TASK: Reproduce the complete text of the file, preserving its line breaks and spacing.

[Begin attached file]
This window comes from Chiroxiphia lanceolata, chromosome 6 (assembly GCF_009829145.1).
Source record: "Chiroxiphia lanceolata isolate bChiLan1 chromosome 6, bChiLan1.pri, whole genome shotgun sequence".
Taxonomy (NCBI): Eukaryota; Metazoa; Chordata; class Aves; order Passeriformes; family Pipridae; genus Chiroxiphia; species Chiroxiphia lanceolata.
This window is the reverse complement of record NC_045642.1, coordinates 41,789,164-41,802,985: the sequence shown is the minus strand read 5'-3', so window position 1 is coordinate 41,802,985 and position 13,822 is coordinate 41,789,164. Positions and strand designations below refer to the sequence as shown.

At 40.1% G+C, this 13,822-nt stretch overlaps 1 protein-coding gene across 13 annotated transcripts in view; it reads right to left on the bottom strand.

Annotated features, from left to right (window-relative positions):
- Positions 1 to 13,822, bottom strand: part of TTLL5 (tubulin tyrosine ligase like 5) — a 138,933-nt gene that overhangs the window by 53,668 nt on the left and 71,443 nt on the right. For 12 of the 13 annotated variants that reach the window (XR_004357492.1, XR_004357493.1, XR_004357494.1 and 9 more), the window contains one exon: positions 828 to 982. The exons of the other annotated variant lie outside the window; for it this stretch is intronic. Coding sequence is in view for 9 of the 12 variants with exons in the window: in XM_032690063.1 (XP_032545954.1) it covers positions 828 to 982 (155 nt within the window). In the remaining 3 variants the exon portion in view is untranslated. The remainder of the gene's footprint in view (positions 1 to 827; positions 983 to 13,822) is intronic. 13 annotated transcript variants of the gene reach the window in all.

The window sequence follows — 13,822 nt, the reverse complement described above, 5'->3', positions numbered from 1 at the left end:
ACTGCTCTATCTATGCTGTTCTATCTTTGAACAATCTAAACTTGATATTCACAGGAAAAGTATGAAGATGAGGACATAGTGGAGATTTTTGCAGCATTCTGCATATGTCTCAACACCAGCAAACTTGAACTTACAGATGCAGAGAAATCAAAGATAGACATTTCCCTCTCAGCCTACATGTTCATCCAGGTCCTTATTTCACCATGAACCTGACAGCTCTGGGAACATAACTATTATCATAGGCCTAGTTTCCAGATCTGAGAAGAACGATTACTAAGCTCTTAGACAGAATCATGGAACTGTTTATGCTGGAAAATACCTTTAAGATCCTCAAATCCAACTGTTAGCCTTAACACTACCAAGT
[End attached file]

This window comes from Chiroxiphia lanceolata, chromosome 6 (assembly GCF_009829145.1).
Source record: "Chiroxiphia lanceolata isolate bChiLan1 chromosome 6, bChiLan1.pri, whole genome shotgun sequence".
Taxonomy (NCBI): Eukaryota; Metazoa; Chordata; class Aves; order Passeriformes; family Pipridae; genus Chiroxiphia; species Chiroxiphia lanceolata.
This window is the reverse complement of record NC_045642.1, coordinates 41,789,164-41,802,985: the sequence shown is the minus strand read 5'-3', so window position 1 is coordinate 41,802,985 and position 13,822 is coordinate 41,789,164. Positions and strand designations below refer to the sequence as shown.

At 40.1% G+C, this 13,822-nt stretch overlaps 1 protein-coding gene across 13 annotated transcripts in view; it reads right to left on the bottom strand.

Annotated features, from left to right (window-relative positions):
- Positions 1 to 13,822, bottom strand: part of TTLL5 (tubulin tyrosine ligase like 5) — a 138,933-nt gene that overhangs the window by 53,668 nt on the left and 71,443 nt on the right. For 12 of the 13 annotated variants that reach the window (XR_004357492.1, XR_004357493.1, XR_004357494.1 and 9 more), the window contains one exon: positions 828 to 982. The exons of the other annotated variant lie outside the window; for it this stretch is intronic. Coding sequence is in view for 9 of the 12 variants with exons in the window: in XM_032690063.1 (XP_032545954.1) it covers positions 828 to 982 (155 nt within the window). In the remaining 3 variants the exon portion in view is untranslated. The remainder of the gene's footprint in view (positions 1 to 827; positions 983 to 13,822) is intronic. 13 annotated transcript variants of the gene reach the window in all.

The window sequence follows — 13,822 nt, the reverse complement described above, 5'->3', positions numbered from 1 at the left end:
ACTGCTCTATCTATGCTGTTCTATCTTTGAACAATCTAAACTTGATATTCACAGGAAAAGTATGAAGATGAGGACATAGTGGAGATTTTTGCAGCATTCTGCATATGTCTCAACACCAGCAAACTTGAACTTACAGATGCAGAGAAATCAAAGATAGACATTTCCCTCTCAGCCTACATGTTCATCCAGGTCCTTATTTCACCATGAACCTGACAGCTCTGGGAACATAACTATTATCATAGGCCTAGTTTCCAGATCTGAGAAGAACGATTACTAAGCTCTTAGACAGAATCATGGAACTGTTTATGCTGGAAAATACCTTTAAGATCCTCAAATCCAACTGTTAGCCTTAACACTACCAAGT